FIRST PERSON: We plan to occasionally publish blog posts that highlight the lived experience of people with disabilities. We’re proud to kick off the First Person blog feature with this piece by our own staff advocate Abigail Craig. If you have a story to tell, email kmichael@disabilityrightsar.org.

I’m running late for philosophy class, per usual, doing my best to rush across the faux-cobblestone sidewalks when I am tapped on the shoulder. It’s two people I vaguely recognize from campus. I pause out of politeness. They ask me: “Can I pray for you?”

I’m confused at first, and then I remember. My gait is minimally affected by Cerebral Palsy. From the outside, it appears as though I’m limping.

I’m confused, my emotions unprocessed. “I’m late for class,” I murmur, trying to exit the situation. They persist: “We will walk with you.”

And so I let them pray for me. They lay their hands on my shoulders and ask for “God’s healing love” to come upon me and “heal” me from my “affliction.” It was awkward. It was embarrassing. But as I reflected on the experience, I realized that more than anything else, it was hurtful. It wasn’t that I am not a person of faith myself – I am. It wasn’t that I don’t personally believe in God or the power of prayer. It was that in their zeal, they were telling me that I’m not okay. That I’m broken. That I need to be fixed. And this is far from the truth.

To be fair, the actions of the well-meaning believers are not without precedent. The Gospels are filled with narratives of Jesus performing healing miracles. In this respect, I believe context matters. In AD 27-29, disability was often tantamount to a death sentence, so “healing” was welcome. However, with our modern technological capacity combined with a breadth of opportunities available to people of all abilities, “healing” is a subjective assumption. And in the case of my campus “pray-ers,” it said more about their own feelings of discomfort with disability than did my own lived experience.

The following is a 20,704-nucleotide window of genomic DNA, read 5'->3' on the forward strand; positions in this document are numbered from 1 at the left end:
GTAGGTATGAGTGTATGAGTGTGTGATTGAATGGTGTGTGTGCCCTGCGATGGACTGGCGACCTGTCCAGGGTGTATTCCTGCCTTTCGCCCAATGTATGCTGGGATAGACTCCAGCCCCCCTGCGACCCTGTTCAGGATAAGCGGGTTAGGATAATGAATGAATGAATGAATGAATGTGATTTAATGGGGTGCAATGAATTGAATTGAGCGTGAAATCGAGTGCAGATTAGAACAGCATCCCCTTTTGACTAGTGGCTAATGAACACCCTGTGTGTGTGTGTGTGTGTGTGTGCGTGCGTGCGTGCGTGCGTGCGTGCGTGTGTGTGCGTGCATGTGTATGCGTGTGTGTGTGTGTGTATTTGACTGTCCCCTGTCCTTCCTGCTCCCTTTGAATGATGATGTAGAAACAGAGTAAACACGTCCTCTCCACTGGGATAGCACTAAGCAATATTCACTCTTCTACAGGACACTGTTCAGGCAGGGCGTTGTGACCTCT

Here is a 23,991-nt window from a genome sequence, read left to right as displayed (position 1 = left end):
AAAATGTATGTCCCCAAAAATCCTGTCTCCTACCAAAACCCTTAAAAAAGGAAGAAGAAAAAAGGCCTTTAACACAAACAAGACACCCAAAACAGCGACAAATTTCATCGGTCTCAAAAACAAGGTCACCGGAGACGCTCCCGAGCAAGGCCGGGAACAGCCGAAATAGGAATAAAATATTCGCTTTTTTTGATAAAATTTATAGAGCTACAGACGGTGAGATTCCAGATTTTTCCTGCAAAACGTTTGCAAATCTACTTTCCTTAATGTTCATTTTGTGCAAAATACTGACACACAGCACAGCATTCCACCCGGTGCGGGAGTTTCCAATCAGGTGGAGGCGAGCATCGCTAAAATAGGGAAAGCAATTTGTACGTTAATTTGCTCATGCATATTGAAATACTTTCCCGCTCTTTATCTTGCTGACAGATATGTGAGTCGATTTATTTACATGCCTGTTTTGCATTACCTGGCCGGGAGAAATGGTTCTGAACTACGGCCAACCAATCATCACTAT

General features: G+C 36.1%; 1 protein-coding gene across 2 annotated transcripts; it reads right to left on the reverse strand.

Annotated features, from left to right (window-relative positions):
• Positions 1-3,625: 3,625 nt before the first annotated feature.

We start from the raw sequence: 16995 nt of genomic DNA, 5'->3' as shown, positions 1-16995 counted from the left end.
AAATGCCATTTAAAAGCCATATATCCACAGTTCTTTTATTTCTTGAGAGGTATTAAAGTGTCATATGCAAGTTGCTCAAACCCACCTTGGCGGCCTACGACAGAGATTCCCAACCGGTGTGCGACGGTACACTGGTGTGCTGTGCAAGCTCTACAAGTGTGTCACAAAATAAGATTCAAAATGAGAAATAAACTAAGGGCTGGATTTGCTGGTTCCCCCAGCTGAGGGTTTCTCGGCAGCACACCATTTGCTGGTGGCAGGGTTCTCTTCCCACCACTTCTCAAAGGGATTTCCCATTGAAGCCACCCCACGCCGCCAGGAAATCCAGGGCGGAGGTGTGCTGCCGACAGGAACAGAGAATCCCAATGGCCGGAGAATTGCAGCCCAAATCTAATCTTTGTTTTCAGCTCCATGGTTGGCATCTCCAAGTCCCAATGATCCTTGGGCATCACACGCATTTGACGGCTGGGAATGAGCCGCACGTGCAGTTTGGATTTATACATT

Disability as an identity is intensely personal. It varies for everyone. I have grappled with my identity as a person with a perceived disability. As a child, I shied away from the unsolicited attention my gait occasionally brought me. Then, as a young adult, I over-identified with my Cerebral Palsy, falsely believing it needed to be introduced, defended, understood by all, whether stranger, friend or foe. Now at the ripe old age of 29, I understand my Cerebral Palsy to be a part of my lived experience. It has taught me empathy, patience, and self-acceptance. I’ve come to embrace it as valid and integral to my understanding of who I am.

There are aspects of my life where I personally need prayer. But to look at the world and all its sorrow, and say that what needs changing is the way that I walk, is ridiculous. I believe it is not the disability itself but the perception of disability that needs prayer. The assumption that the lived experience of a person with a disability is somehow “less than” is a more appropriate target for healing.

Abigail Craig is a staff advocate at Disability Rights Arkansas. Email her at acraig@disabilityrightsar.org.